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Martin Hewitt

Martin Hewitt, 36, has achieved more in the last 12 years than more people can hope to in a life time. He represented Great Britain in the Paralympic World Championships, competing in Downhill Ski Racing. He made the record books several times as Captain of the newly formed Combined Services Disabled Ski Team, representing the military and Great Britain ski racing at the highest international levels.

In April 2011, he walked to the Geographic North Pole joined by HRH Prince Harry as part of the Walking with the Wounded North Pole team. This was covered in BBC1’s Harry's Arctic Heroes.

Martin then re-entered the record books in 2012 as the first disabled person ever to reach the summit of Mount Manaslu (8,162m), as well as climbing Mount McKinley (6,194m) and leading a team on Mount Everest (8,848m). This was also with HRH Prince Harry and televised as Harry's Mountain Heroes.

Fundraising for Help for Heroes, he also completed the Marathon des Sables in 2014 – a self-supported foot race covering 250km across the Moroccan Sahara in seven days.

Captain Martin Hewitt served for eight years as a commissioned officer with the Parachute Regiment, taking part in operations and exercises in the Middle East, Africa, Europe, and North America. He was injured in 2007 in Afghanistan while leading his men in combat. Receiving gunshot wounds to the chest and foot, these paralysed his right arm and ended his military career.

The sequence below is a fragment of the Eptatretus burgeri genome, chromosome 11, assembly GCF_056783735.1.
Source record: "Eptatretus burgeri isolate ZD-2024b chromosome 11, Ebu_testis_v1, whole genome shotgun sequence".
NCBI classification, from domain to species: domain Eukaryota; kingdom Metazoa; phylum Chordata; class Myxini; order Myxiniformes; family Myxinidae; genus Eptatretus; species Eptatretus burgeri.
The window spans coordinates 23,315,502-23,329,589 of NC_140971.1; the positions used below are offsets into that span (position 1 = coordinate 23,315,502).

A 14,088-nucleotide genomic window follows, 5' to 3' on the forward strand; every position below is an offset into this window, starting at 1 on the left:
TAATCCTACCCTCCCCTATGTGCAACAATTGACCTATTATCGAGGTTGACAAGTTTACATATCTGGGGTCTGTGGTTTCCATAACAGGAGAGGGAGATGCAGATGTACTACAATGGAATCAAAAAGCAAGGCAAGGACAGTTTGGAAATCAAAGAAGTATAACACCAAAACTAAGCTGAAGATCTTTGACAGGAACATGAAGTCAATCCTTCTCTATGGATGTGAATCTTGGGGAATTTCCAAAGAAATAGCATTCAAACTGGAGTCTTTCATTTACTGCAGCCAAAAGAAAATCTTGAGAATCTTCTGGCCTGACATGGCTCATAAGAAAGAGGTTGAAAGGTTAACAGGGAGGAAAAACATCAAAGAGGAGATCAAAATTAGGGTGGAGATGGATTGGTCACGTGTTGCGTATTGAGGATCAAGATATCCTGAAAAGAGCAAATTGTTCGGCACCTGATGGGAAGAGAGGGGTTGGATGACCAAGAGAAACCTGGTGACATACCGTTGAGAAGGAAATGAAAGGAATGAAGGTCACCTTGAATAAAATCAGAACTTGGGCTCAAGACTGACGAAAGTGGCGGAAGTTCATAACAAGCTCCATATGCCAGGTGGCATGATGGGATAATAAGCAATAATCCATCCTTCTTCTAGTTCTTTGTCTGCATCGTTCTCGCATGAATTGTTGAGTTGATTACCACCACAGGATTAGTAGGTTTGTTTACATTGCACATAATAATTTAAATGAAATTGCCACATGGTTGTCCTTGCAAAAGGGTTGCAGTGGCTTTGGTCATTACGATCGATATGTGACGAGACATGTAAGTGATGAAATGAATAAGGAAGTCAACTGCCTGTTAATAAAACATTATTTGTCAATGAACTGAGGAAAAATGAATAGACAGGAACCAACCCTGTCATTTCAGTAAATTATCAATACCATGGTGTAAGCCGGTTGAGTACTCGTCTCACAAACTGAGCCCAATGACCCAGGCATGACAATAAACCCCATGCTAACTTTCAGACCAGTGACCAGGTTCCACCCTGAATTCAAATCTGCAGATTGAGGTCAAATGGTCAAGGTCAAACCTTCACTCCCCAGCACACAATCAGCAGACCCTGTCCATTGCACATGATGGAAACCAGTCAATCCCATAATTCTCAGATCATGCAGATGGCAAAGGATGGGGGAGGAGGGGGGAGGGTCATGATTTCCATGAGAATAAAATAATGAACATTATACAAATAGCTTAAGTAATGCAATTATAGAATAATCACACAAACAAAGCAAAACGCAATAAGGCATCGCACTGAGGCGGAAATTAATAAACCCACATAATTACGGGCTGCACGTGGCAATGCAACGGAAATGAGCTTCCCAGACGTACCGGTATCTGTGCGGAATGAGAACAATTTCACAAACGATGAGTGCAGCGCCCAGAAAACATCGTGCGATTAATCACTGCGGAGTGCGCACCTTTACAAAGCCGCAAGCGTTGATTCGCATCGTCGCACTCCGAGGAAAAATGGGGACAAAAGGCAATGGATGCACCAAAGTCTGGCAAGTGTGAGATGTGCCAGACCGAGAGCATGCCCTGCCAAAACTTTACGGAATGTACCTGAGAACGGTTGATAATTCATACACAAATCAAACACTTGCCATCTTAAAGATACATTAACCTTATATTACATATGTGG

He first heard about Help for Heroes when Bryn and Emma came into Selly Oak Hospital while he was a patient there, and when Bryn asked him a few months later to join the first Big Battlefield Bike Ride he agreed. “It was less than a year after I’d been injured but I wanted a challenge. I didn’t know everyone, but we all bonded quickly – any group thrown into the same physical challenge tends to form relationships quickly.”

At this point, Martin was still hoping to continue his military career but his arm wasn’t regaining function. “It took a while to adjust to my new circumstances but then I turned to adaptive sport to have a focus. I was involved in the founding of Battle Back, which Help for Heroes helped to fund, and I was invited on the first adaptive ski trip. I was then asked to captain the newly formed Combined Services Disabled Ski Team; I was still undergoing a lot of operations but could balance sport with rehabilitation and took part. Six months later a talent spotter from Team GB invited me to try out, and this led to me representing my country again – this time on the ski slopes.”

Martin is passionate about using sport or expeditions to help people with injuries and disabilities, and founded ‘The Adaptive Grandslam’. This is an on ongoing challenge that supports disabled Veterans in attempting to scale the highest mountain in every continent, as well as reaching the North and South Poles.

Martin set up Fieri Leadership and Development in 2013 – a company that develops leaders through consultation, practical scenario training and testing exercises. He uses his own experience to inspire others to push beyond perceived boundaries and achieve the extraordinary.